As if 2020 couldn’t get any crazier, according to a new tabloid headline, Zac Efron now has – ‘shockingly’, apparently – a ‘Dad Bod’. Yes, you heard that right. According to some tabloids, putting on a bit of weight and growing chest hair means you now fall into the ‘dad bod’ category – even if you’re young and don’t have children.
What is a ‘Dad Bod’, anyway? It’s not exactly a positive term, but it’s not entirely negative, either. It’s the body of someone non-threatening who eats carbs, doesn’t go to the gym every day and who enjoys beer – i.e probably most men on the planet who don’t look like Giorgio Armani models. The problem is, Zac doesn’t have one. He’s still in great physical shape, even with a slightly bulkier build.
It’s not tit-for-tat, but let’s begin by saying body shaming headlines like this are something women have had to read about since their early teens – and something they’ll have to continually read about until the day they die. If you’re anything like me, you will have read body shaming articles since the day you became interested in celebrity culture – or, even if you weren’t, will have had negative messaging thrown in your face subliminally across billboards, magazines, social media or via online articles.
While people should be angry about these negative headlines, it’s even more unfair when you consider female celebrities are hounded for looking anything less than perfect, their cellulite plastered across magazine covers in shame. It’s no wonder women hate their bodies so much, in a society obsessed with weight and looking as youthful as possible. Men, on the other hand, seem to be applauded – their softness appearing relatable. It feels somewhat ironic that the topic about body image only becomes a problem until it affects men.
So while the Zac article was seemingly written in jest (he definitely gives off “daddy” vibes), there was, hardly surprisingly, online uproar over comparing Zac’s build to that of a middle-aged man. The idea that men need to look like Greek gods in order to be attractive is like saying all women need to look like Victoria’s Secret models to be beautiful.
Although many fans were thrilled by his new ‘manlier’ body, it also spurned comments from many anxious male fans, concerned that they were considered “obese” or “fat” for looking bigger than he does. It’s no wonder that young people have such high levels of body dysmorphia when magazines suggest that weight gain is something to be ashamed about. We take such interest in other people’s bodies that it’s really quite bizarre.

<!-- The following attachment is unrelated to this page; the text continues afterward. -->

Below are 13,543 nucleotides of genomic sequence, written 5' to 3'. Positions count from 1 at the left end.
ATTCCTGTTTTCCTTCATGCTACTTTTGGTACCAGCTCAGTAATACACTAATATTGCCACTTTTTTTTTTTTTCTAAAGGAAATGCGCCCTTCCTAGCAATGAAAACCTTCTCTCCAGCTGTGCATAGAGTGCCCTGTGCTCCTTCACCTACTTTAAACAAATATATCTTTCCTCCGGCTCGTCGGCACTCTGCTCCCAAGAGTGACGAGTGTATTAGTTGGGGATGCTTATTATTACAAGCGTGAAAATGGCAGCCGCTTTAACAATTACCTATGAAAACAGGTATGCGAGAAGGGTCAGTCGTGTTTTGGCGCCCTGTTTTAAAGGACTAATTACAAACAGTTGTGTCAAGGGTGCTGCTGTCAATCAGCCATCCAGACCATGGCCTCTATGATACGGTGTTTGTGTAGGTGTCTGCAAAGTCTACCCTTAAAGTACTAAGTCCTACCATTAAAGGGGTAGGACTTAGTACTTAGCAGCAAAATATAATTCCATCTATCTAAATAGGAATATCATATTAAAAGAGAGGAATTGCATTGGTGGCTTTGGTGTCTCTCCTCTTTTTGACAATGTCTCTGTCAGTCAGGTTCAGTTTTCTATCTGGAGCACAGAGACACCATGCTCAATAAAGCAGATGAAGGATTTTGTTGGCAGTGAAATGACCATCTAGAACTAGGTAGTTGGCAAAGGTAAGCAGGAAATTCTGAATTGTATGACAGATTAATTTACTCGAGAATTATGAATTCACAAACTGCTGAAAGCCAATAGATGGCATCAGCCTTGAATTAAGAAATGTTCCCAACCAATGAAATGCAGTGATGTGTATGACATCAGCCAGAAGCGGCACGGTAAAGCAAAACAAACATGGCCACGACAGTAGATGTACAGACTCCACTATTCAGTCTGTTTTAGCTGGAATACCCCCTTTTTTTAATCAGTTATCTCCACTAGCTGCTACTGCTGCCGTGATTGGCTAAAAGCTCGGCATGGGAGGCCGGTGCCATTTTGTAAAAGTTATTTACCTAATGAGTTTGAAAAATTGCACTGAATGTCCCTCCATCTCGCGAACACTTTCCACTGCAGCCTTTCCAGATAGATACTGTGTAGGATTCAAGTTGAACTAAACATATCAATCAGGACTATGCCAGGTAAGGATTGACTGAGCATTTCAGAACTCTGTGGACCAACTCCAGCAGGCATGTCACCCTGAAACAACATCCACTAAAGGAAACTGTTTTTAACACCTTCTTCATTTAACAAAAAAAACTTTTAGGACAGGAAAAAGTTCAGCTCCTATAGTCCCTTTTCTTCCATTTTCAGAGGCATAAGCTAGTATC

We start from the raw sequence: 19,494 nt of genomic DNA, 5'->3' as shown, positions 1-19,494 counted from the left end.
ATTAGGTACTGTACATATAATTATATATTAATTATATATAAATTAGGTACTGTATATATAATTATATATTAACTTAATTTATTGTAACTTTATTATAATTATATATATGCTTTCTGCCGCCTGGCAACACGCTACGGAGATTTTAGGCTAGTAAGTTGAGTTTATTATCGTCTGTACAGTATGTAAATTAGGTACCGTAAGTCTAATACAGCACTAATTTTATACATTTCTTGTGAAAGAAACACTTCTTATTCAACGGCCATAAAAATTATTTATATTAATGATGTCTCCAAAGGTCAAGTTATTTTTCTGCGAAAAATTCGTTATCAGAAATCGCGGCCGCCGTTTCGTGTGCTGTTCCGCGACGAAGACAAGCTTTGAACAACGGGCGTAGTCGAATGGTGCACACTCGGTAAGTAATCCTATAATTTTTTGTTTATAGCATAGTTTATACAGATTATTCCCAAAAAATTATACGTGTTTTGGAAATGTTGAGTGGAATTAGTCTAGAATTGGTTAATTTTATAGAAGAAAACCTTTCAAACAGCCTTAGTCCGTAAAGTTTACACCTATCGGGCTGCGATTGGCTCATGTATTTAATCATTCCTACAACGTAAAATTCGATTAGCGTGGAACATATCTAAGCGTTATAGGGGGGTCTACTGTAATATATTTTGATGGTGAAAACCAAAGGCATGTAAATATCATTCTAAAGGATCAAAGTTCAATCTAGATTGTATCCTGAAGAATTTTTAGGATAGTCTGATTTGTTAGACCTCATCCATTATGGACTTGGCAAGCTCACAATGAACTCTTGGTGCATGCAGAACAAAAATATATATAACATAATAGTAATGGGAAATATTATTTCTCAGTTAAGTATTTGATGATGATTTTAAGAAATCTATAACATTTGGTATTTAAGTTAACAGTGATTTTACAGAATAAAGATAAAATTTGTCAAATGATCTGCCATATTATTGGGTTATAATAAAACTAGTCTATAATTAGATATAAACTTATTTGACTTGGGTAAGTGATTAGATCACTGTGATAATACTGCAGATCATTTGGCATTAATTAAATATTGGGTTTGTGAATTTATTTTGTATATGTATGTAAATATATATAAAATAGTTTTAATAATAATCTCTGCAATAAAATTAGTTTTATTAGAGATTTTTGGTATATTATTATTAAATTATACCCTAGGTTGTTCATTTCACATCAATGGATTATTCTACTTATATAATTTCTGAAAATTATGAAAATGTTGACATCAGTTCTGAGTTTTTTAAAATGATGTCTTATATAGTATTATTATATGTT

I can’t quite picture what the female equivalent of a ‘dad bod’ would be, because unless you’re a tight, taught ‘MILF’ or ‘yummy mummy’, as a woman, you’re almost considered a failure for not looking like teenagers after having children. It’s as though women fit into two categories after bearing children: you’re either sexy, or you’re not.
Besides, how do you describe a ‘mom bod’? Is it a squishy tummy held together by high-waisted jeans? Scruffy hair and a sweaty forehead? Baby food spilled down a T-shirt? They’re not exactly images of desire – unlike dad bods, which, according to media standards, arouse images of comfort, safety and manliness. We’ve objectified – fetishised, even – soft and round dad bods, when caesarean marks, stretch marks and all the other bodily changes you gain as a mother are frowned upon.
People forget that often, in the pursuit of happiness or perfection, people use their bodies as a means of hiding behind other deep-rooted issues. Zac himself said that he fought alcoholism – an addiction he went to rehab for – with extreme working out, carefully monitoring the amount of water he drank to look more or less lean. It’s not an image that spews memories of happiness for him.
We also forget this key fact: Zac doesn’t want to look like that anymore. While outsiders associate his ripped, hairless abs with light-hearted entertainment like Baywatch and High School Musical, he’s openly said he was miserable trying to look like that all the time. Yet it truly seems to absolutely baffle people that you can actually be happy when you don’t look thin or ‘ripped’. Let’s not forget that being thinner, or having protruding abs, doesn’t make you necessarily healthier. Like anything, too much or too little of it can be detrimental.
Headlines like these are as damaging for women as they are for men. We need to put a stop on associating thinness with happiness and success. Whether you lose or gain 50lbs, you will NEVER be happy if you’re not content within yourself first… and isn’t a bit of extra weight worth being happier for?